In 2001 and 2011, a competition called The School I’d Like was mounted in the UK and extensively covered by the Guardian newspaper.* In Germany, a project of similar magnitude is now being conducted for the first time. Is Britain ahead of Germany in terms of school democracy?

No, I don’t think so. Just by way of comparison, the 2001 competition in Great Britain was based, for example, on the debates on school privatization. It addressed the disastrous infrastructures at state schools, related social issues and an altogether ailing school system. The political agenda was quite different from that here in Germany, where, due to PISA, we are currently focusing on all-day schooling, learning outcomes, and pressure to get better grades. In this context, we’re also discussing what a suitable learning environment for children could look like. So a lot of it is what reform educators were discussing over a hundred years ago.

Schools of Tomorrow arose as part of the long-term project 100 Years of Now to explore the educational reforms. To what degree do educational approaches from back then still influence what is done in schools today?

To be honest, we’re not much further today than we were back then. Many of the educational reform ideas haven’t been implemented in the past hundred years. When they were formulated at the beginning of the 20th century, one of their aims was to address the social upheavals of that time in schools. This was mainly the Industrial Revolution, the effects of which were hardly discussed with students. Today, globalization and digitization are mere updates of the same topic. But even today, the schools hardly react to it enough.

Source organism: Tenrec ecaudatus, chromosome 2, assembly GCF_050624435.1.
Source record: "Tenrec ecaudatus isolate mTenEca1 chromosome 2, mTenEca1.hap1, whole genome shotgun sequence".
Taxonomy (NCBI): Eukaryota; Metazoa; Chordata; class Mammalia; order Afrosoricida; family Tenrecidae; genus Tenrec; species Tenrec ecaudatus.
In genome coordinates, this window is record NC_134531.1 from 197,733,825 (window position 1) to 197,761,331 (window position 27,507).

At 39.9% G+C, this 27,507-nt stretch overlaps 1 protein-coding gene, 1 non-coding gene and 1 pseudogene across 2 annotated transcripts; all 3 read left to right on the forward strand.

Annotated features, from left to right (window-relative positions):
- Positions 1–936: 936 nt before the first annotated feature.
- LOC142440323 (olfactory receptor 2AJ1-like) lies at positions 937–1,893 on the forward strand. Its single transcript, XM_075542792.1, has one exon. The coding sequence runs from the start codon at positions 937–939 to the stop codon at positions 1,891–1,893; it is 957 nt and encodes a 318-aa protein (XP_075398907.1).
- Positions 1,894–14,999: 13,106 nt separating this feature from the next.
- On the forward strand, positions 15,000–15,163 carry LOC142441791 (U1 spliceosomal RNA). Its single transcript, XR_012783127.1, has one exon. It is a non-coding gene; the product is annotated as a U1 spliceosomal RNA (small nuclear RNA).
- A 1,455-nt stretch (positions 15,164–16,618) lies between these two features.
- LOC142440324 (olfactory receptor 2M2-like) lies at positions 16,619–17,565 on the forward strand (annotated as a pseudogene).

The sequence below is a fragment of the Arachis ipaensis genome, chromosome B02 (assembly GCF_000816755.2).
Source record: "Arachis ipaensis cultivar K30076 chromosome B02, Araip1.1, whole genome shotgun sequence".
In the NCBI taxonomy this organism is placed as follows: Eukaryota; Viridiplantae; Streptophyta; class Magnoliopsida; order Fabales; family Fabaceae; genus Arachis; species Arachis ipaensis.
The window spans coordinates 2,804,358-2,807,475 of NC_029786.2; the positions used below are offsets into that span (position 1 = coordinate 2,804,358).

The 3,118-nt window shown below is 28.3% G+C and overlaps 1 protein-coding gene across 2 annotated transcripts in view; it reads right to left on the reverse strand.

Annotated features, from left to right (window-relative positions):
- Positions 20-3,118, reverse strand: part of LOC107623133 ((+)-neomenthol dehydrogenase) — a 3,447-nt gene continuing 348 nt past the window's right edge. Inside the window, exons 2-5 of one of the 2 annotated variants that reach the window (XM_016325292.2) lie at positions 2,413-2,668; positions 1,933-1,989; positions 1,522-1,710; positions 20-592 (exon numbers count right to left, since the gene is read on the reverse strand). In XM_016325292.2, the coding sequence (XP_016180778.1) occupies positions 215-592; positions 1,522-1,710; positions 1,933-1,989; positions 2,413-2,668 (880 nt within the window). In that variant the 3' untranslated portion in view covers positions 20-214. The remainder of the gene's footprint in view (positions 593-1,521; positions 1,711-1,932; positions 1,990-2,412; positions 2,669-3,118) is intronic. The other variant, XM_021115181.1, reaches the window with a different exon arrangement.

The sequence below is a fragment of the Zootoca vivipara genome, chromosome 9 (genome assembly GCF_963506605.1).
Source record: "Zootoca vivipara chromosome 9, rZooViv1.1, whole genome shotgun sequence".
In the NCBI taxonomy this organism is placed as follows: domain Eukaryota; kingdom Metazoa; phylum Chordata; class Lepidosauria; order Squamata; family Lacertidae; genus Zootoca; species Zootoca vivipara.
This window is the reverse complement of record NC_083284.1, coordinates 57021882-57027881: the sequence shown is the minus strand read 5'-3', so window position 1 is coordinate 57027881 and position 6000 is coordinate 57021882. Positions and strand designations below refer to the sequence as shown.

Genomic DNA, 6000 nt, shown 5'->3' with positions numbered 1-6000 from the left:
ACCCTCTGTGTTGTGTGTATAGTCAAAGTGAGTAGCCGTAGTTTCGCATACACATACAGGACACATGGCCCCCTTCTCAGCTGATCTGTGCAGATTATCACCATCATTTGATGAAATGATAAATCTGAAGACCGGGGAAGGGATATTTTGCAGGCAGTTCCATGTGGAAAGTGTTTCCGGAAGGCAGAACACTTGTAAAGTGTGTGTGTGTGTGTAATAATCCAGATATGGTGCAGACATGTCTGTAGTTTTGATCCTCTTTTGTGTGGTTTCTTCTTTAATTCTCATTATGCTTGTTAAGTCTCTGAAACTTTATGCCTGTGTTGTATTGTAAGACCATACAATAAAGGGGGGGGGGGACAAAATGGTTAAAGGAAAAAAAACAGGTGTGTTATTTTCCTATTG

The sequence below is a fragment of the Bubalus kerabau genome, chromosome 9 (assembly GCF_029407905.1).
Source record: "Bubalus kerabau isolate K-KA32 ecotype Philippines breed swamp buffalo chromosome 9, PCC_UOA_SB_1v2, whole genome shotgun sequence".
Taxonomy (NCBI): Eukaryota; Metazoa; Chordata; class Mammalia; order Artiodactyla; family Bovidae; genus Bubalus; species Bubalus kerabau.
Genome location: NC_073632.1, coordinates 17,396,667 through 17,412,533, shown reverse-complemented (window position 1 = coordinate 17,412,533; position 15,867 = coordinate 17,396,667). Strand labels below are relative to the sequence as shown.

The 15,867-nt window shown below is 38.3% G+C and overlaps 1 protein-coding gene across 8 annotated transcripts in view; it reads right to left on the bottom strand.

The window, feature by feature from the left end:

How does that manifest at a practical level? What do the students want from their schools, for instance with regard to digitization?

At a certain age, especially after finishing elementary school, children would like to have far more possibilities for using digital media in school life. Many of them demanded more cell phone time and constant Wi-Fi access, simply because digitality has long been part of their everyday lives. They want devices that have all their teaching material stored on them. Days when they can follow lessons from home via video or digital class schedules administered in collaboration with teachers. In fact, money is being invested in digitization in schools in many federal states right now. The problem is that so far neither parents nor teachers have the extensive skills for dealing with digital media.

The majority of students seem to want not only more digitality but also an environment in which they can escape the stress and the fast pace of their everyday lives to some extent.

Interestingly, the demand for quiet learning environments is also not new at all. The idea of transforming classrooms into a kind of “school living room” already existed in the Jena Plan concept, which focused on independent work and collaborative learning between pupils, learning supervisors and parents in the 1920s. Among five- to ten-year-olds, the desire for similar scenarios is still very pronounced. Elementary school students especially don’t only want quiet rooms in which to read and relax but also proper sleeping quarters. A few older students would like to have more school psychologists available to coach them through the stresses of everyday life. Some want swimming pools and the opportunity to work in a school garden. And a surprising number of students wish to be jointly responsible for the school meals. So overall, the trend in the submissions is strongly leaning towards self-determined and community school life. I think that is mainly because many children in Germany today have to cope with an all-day system.